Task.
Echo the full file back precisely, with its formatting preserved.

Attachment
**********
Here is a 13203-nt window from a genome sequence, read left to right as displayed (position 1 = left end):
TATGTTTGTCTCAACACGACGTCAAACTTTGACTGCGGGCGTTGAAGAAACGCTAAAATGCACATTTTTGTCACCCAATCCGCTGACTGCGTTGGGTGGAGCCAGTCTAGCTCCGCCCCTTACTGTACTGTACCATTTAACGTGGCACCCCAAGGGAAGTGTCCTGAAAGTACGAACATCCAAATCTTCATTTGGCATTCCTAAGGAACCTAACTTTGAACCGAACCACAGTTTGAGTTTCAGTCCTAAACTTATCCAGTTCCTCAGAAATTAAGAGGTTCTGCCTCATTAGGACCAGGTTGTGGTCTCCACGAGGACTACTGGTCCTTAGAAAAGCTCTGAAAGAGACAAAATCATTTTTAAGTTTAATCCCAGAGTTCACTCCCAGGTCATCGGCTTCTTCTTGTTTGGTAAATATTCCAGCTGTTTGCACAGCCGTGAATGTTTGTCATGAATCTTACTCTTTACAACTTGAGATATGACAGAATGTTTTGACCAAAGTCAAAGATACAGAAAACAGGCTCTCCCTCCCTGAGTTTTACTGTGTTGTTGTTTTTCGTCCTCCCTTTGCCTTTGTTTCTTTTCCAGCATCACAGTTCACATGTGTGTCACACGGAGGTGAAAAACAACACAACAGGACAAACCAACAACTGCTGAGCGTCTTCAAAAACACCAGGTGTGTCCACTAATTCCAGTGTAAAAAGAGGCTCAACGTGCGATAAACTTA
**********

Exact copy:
Here is a 13203-nt window from a genome sequence, read left to right as displayed (position 1 = left end):
TATGTTTGTCTCAACACGACGTCAAACTTTGACTGCGGGCGTTGAAGAAACGCTAAAATGCACATTTTTGTCACCCAATCCGCTGACTGCGTTGGGTGGAGCCAGTCTAGCTCCGCCCCTTACTGTACTGTACCATTTAACGTGGCACCCCAAGGGAAGTGTCCTGAAAGTACGAACATCCAAATCTTCATTTGGCATTCCTAAGGAACCTAACTTTGAACCGAACCACAGTTTGAGTTTCAGTCCTAAACTTATCCAGTTCCTCAGAAATTAAGAGGTTCTGCCTCATTAGGACCAGGTTGTGGTCTCCACGAGGACTACTGGTCCTTAGAAAAGCTCTGAAAGAGACAAAATCATTTTTAAGTTTAATCCCAGAGTTCACTCCCAGGTCATCGGCTTCTTCTTGTTTGGTAAATATTCCAGCTGTTTGCACAGCCGTGAATGTTTGTCATGAATCTTACTCTTTACAACTTGAGATATGACAGAATGTTTTGACCAAAGTCAAAGATACAGAAAACAGGCTCTCCCTCCCTGAGTTTTACTGTGTTGTTGTTTTTCGTCCTCCCTTTGCCTTTGTTTCTTTTCCAGCATCACAGTTCACATGTGTGTCACACGGAGGTGAAAAACAACACAACAGGACAAACCAACAACTGCTGAGCGTCTTCAAAAACACCAGGTGTGTCCACTAATTCCAGTGTAAAAAGAGGCTCAACGTGCGATAAACTTA